Records of any major CHD events and/or strokes in all participants were also examined.

Results showed that 23% of all participants qualified as "GHQ-30 caseness," indicating that they had depressive symptoms during at least 1 of the observation cycles, and 15% had CES-D caseness.

Cumulative GHQ-30 caseness was significantly associated with incident CHD in a dose-response manner.

The age- and sex-adjusted hazard ratio (HR) for CHD when depressive symptoms were recorded on 1 or 2 questionnaires was 1.12 (95% confidence interval [CI], 0.7 - 1.7). However, the adjusted HR for 3 or 4 questionnaires was 2.06 (95% CI, 1.2 - 3.7).

CES-D caseness also predicted increased risk for CHD (adjusted HR, 1.81; 95% CI, 1.1 - 3.1; P = .03).

When investigating the possibility of reverse causation, the investigators did not find a significant association between major CHD and subsequent depressive symptoms, as measured on the GHQ- 30.

There was a significant association between GHQ-30 caseness and increased risk for stroke ― but only with short follow-ups/over 5 years (adjusted HR, 1.60) and not over the long term/over 10 years (HR, 0.94).

"In other words, depressive symptoms may be a sign of imminent stroke but are not causally related," said Dr. Brunner in the release. He added that in the case of stroke, it appears that depressive symptoms are a consequence of vascular disease.

According to Dr. Brunner, the study's key finding shows that the more likely an individual is to have repeated depressive symptoms, the greater the risk for heart attack, a finding that underlines the value in treating depression early.

"It's important to deal with depression as effectively as we can because it may lead to physical disease."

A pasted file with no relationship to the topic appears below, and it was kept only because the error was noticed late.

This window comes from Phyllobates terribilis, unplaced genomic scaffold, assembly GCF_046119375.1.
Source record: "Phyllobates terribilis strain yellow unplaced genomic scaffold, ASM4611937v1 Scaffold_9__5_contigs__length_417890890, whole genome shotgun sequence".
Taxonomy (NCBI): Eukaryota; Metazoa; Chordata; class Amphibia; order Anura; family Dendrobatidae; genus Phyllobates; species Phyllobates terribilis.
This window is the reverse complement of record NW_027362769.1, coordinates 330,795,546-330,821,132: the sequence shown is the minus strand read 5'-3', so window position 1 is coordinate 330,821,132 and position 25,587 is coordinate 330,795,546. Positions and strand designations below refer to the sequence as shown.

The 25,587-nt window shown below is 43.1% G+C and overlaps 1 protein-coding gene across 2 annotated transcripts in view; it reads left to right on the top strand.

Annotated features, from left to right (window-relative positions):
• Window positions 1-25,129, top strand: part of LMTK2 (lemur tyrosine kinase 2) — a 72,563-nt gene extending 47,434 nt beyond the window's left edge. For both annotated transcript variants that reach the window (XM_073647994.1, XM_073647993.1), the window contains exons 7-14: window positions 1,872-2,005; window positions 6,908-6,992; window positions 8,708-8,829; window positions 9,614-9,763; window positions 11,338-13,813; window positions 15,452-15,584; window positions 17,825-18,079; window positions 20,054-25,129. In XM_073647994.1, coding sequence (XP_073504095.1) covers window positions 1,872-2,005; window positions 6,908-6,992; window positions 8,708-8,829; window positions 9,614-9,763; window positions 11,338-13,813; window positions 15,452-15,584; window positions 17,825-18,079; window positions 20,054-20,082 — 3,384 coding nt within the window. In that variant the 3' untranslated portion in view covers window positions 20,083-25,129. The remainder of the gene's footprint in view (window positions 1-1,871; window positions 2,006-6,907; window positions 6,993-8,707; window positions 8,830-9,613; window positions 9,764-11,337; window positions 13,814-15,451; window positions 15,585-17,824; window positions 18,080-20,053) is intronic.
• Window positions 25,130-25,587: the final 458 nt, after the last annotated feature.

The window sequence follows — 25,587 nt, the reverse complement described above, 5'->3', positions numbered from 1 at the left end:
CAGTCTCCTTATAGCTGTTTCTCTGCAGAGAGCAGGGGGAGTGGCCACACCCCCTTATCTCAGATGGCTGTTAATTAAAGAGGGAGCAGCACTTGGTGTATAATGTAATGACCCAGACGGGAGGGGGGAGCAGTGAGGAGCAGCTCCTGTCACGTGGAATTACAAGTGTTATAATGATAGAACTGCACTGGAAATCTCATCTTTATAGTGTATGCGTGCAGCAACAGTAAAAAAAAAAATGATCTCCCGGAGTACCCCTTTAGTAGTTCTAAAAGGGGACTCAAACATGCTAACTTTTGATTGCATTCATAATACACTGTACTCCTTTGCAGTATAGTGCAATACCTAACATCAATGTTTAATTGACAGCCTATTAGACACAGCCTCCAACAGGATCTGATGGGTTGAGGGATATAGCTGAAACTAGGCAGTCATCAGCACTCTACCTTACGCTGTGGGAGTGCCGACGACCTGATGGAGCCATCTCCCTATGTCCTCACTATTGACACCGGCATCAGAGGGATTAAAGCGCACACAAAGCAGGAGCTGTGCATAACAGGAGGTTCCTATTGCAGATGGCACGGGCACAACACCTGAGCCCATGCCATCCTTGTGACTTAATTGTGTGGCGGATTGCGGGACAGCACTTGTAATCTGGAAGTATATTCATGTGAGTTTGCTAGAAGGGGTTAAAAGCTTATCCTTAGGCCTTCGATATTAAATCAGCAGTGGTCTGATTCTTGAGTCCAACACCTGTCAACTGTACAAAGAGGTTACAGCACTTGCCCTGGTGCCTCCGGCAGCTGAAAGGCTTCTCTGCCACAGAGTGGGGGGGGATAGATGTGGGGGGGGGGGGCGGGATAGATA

Experts Weigh In

Wayne Katon, MD, professor and vice-chair in the Department of Psychiatry and Behavioral Sciences at the University of Washington School of Medicine in Seattle, told Medscape Medical News that the longitudinal design makes this a particularly strong trial.

Dr. Wayne Katon

"Although it mirrors what other studies have shown, its strengths are that they were able to show a dose-response relationship," said Dr. Katon, who was not involved with this research.

"This study confirmed this association nicely," Angelos Halaris, MD, PhD, professor in the Department of Psychiatry and Behavioral Neurosciences at Loyola University Stritch School of Medicine in Maywood, Illinois, told Medscape Medical News.

Dr. Angelos Halaris

"It was well designed, carefully executed, and their findings are robust, believable, and trustworthy. So the issue of depression being a causative factor for cardiovascular disease is a valid concept. And it's been documented time and again."

In fact, Dr. Halaris, who was not involved in this research, recently made the case for a new subspecialty ― psychocardiology ― to deal with the association between depression and heart disease.